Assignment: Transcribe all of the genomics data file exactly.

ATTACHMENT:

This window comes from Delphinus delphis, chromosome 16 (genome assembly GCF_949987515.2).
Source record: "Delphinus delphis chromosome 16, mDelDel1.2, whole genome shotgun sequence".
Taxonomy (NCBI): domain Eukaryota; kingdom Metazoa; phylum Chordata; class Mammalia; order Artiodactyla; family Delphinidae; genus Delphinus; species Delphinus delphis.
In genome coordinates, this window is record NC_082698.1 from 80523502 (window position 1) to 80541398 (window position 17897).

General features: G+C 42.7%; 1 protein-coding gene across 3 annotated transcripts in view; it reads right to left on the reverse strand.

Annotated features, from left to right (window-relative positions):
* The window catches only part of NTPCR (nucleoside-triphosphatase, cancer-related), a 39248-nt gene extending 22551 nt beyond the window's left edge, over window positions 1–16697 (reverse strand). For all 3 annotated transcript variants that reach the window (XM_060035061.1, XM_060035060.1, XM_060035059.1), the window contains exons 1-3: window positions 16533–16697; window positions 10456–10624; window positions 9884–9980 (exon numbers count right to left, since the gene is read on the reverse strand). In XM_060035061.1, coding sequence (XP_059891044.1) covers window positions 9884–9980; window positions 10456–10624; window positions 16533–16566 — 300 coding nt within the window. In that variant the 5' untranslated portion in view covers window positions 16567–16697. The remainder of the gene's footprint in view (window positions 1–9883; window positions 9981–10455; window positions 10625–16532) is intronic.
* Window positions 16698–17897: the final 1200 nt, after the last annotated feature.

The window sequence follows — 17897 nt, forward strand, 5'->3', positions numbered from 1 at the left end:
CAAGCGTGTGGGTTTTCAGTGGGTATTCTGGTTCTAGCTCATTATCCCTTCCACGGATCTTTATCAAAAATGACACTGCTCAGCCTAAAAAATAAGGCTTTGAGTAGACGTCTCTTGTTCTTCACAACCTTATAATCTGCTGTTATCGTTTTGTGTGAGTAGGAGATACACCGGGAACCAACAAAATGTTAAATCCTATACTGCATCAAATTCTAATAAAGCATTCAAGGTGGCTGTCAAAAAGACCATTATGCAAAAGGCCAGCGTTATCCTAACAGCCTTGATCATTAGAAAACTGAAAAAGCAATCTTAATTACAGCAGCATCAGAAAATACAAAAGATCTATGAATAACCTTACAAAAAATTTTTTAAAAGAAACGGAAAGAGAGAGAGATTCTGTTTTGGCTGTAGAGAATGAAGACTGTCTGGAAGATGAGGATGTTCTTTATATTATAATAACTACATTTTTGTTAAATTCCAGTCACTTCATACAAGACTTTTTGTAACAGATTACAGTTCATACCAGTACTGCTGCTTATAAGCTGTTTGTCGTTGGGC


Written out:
This window comes from Delphinus delphis, chromosome 16 (genome assembly GCF_949987515.2).
Source record: "Delphinus delphis chromosome 16, mDelDel1.2, whole genome shotgun sequence".
Taxonomy (NCBI): domain Eukaryota; kingdom Metazoa; phylum Chordata; class Mammalia; order Artiodactyla; family Delphinidae; genus Delphinus; species Delphinus delphis.
In genome coordinates, this window is record NC_082698.1 from 80523502 (window position 1) to 80541398 (window position 17897).

General features: G+C 42.7%; 1 protein-coding gene across 3 annotated transcripts in view; it reads right to left on the reverse strand.

Annotated features, from left to right (window-relative positions):
* The window catches only part of NTPCR (nucleoside-triphosphatase, cancer-related), a 39248-nt gene extending 22551 nt beyond the window's left edge, over window positions 1–16697 (reverse strand). For all 3 annotated transcript variants that reach the window (XM_060035061.1, XM_060035060.1, XM_060035059.1), the window contains exons 1-3: window positions 16533–16697; window positions 10456–10624; window positions 9884–9980 (exon numbers count right to left, since the gene is read on the reverse strand). In XM_060035061.1, coding sequence (XP_059891044.1) covers window positions 9884–9980; window positions 10456–10624; window positions 16533–16566 — 300 coding nt within the window. In that variant the 5' untranslated portion in view covers window positions 16567–16697. The remainder of the gene's footprint in view (window positions 1–9883; window positions 9981–10455; window positions 10625–16532) is intronic.
* Window positions 16698–17897: the final 1200 nt, after the last annotated feature.

The window sequence follows — 17897 nt, forward strand, 5'->3', positions numbered from 1 at the left end:
CAAGCGTGTGGGTTTTCAGTGGGTATTCTGGTTCTAGCTCATTATCCCTTCCACGGATCTTTATCAAAAATGACACTGCTCAGCCTAAAAAATAAGGCTTTGAGTAGACGTCTCTTGTTCTTCACAACCTTATAATCTGCTGTTATCGTTTTGTGTGAGTAGGAGATACACCGGGAACCAACAAAATGTTAAATCCTATACTGCATCAAATTCTAATAAAGCATTCAAGGTGGCTGTCAAAAAGACCATTATGCAAAAGGCCAGCGTTATCCTAACAGCCTTGATCATTAGAAAACTGAAAAAGCAATCTTAATTACAGCAGCATCAGAAAATACAAAAGATCTATGAATAACCTTACAAAAAATTTTTTAAAAGAAACGGAAAGAGAGAGAGATTCTGTTTTGGCTGTAGAGAATGAAGACTGTCTGGAAGATGAGGATGTTCTTTATATTATAATAACTACATTTTTGTTAAATTCCAGTCACTTCATACAAGACTTTTTGTAACAGATTACAGTTCATACCAGTACTGCTGCTTATAAGCTGTTTGTCGTTGGGC